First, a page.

“Coaching conversation skills are foundational to transformational leadership and are core components of leadership development programs at the CLST,” Drummey says. “Through this pilot initiative, CLST will provide this tool and resource to the Foster community, and provide a mechanism to bring the Foster purpose statement to life.”
5. Personal finance supplement
Jennifer Graves, an assistant teaching professor of operations and finance, is developing a practical new personal finance course specifically for first-generation college students and students from adverse backgrounds.
The two-credit course will supplement FIN 205, the extremely popular undergraduate personal finance course, adding content tailored to support these students, who can sometimes feel intimidated to fully participate in introductory finance courses. The intent is to provide additional instruction and practical applications of personal finance topics, to create a welcoming space for asking personal questions free of judgement by other students, and to foster a community of students who can help each other continue their personal finance development.
“This is an opportunity to ensure that historically underserved students have an inclusive community and welcoming space to gain financial literacy,” says Graves, “a skill which will impact their lives well beyond their time at the University of Washington.”
This new course, set to debut fall 2022, was developed in partnership with the UW Office of Minority Affairs & Diversity.
6. Journey to the center of Civil Rights
The course examines the historical events that have shaped and disrupted systems of racism and oppression in the United States and exposes the ways that these systems are manifested in the current business landscape. It equips students to become effective allies in a more equitable future.
A series of preparatory sessions over the course of this academic year is creating context and building community prior to an in-depth and immersive experience in the American South over spring break. The class of MBA students will travel to key locations from the era of enslavement and the Civil Rights movement, including New Orleans, LA, Jackson, MS, Birmingham, AL, and Montgomery, AL. There, they will explore the intersection of race, culture and business and meet with small business owners, activists and the leaders of diversity, equity and inclusion (DEI) at large corporations. The program—and the trip—will conclude with a crossing of the famed Edmund Pettus Bridge in Selma.
7. Challenge for positive social change
The Buerk Center for Entrepreneurship is exploring the development of a new Positive Social Change Challenge, designed to engage student energy and innovation in creating solutions to systemic challenges impacting marginalized communities—such as racial inequity, homelessness and environmental injustice.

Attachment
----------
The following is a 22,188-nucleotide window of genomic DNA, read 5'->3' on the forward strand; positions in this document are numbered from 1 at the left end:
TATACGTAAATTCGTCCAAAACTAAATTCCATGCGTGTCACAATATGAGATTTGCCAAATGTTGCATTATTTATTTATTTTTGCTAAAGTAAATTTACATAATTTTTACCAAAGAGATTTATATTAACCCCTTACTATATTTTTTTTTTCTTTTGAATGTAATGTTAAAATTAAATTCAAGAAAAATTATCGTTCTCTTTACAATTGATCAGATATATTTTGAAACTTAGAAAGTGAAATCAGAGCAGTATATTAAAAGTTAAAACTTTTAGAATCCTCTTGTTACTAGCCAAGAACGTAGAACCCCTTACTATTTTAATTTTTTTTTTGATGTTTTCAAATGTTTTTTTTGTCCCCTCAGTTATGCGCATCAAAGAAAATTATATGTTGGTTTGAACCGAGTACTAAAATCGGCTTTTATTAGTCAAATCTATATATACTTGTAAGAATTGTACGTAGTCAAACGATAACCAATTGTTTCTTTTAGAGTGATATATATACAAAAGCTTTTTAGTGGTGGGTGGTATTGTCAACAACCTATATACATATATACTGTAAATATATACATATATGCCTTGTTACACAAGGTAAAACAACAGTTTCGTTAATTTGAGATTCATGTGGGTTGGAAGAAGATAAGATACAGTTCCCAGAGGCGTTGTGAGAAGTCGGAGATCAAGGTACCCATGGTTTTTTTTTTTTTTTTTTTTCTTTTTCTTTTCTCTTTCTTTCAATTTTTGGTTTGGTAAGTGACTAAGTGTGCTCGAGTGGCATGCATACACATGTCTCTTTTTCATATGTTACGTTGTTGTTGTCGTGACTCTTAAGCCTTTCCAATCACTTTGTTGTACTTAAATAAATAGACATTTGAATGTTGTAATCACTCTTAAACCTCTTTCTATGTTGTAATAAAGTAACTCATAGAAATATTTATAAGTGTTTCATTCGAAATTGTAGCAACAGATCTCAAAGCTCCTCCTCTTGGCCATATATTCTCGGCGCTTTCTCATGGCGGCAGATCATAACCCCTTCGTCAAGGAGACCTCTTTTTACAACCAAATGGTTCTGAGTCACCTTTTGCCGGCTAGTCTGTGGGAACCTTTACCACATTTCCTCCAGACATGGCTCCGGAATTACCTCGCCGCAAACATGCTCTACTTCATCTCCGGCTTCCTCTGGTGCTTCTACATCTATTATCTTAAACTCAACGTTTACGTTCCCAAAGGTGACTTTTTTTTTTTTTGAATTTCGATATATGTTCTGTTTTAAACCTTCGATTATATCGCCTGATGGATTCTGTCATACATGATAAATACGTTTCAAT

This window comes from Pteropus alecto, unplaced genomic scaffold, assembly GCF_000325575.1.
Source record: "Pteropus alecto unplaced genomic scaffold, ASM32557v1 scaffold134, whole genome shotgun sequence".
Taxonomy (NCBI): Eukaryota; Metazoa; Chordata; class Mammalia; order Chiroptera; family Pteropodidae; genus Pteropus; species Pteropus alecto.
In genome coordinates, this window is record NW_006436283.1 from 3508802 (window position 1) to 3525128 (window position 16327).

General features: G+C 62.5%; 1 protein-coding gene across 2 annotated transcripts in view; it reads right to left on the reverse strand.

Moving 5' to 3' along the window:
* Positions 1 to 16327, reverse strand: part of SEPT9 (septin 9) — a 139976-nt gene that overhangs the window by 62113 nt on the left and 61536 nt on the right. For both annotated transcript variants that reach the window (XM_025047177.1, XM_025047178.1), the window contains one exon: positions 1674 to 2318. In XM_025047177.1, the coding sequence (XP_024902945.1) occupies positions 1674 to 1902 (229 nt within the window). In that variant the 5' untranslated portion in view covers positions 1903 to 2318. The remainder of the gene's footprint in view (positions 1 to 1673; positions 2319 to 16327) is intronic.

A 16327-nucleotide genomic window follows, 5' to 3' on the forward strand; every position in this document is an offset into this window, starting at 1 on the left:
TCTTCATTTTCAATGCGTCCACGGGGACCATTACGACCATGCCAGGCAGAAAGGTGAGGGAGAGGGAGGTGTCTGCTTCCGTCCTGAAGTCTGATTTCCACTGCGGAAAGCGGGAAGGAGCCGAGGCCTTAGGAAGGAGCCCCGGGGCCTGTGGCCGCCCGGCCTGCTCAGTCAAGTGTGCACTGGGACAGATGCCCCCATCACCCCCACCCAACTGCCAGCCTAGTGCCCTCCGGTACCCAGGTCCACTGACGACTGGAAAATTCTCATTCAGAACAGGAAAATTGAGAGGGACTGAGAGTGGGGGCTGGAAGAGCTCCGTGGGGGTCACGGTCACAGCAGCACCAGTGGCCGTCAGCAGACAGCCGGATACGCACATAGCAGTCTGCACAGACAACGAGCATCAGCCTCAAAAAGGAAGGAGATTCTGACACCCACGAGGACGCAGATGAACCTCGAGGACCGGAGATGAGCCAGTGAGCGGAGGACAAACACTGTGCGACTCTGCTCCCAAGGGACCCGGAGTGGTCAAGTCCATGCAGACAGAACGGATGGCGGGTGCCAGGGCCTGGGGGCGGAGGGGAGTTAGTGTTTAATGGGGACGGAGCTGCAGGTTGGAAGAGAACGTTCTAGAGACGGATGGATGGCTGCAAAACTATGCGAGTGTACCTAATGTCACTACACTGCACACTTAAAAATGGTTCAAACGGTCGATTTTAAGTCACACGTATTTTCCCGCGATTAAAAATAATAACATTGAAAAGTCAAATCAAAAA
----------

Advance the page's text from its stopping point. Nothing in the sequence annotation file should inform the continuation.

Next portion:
A Foster Purpose Grant supported a research fellowship to benchmark approaches (if any) at peer institutions and gather insights from partners and leaders across the UW campus and community at large.
This groundwork was a joint effort between the Buerk Center and the UW Brotherhood Initiative, the program led by Professor Joseph Lott that supports the academic growth and leadership development of men of color at the UW.
Sparked by a conversation between venture capitalist and Foster lecturer John Zagula and Dr. Lott, initiated by Sarah Studer and facilitated by Lauren Brohawn (both of the Buerk Center), the Brotherhood Initiative is piloting a curriculum throughout this academic year. In fall, the participating BI students identified their topics for change through case studies, guest speakers and personal experiences. In winter quarter, they are focusing on the entrepreneurial and leadership skills necessary to affect change and formulating their action plans. Spring quarter will culminate in the Positive Social Change Challenge, in which teams will showcase innovative ways of making social impact and receive feedback from the community.
The Buerk Center hopes to expand this pilot program to a campus-wide challenge. And it plans to leverage off this work to infuse in all its programs and competitions a sense of urgency to address systemic challenges faced by underserved communities.
“We’re trying to build this kind of proactive thinking into our students so that social and environmental responsibility becomes an essential piece of every business plan,” says Buerk Center Director Amy Sallin. “The more that we can instill these ideas into our students early on, they better they are going to be as entrepreneurs, project leaders, CEOs, or whatever they go on to do.”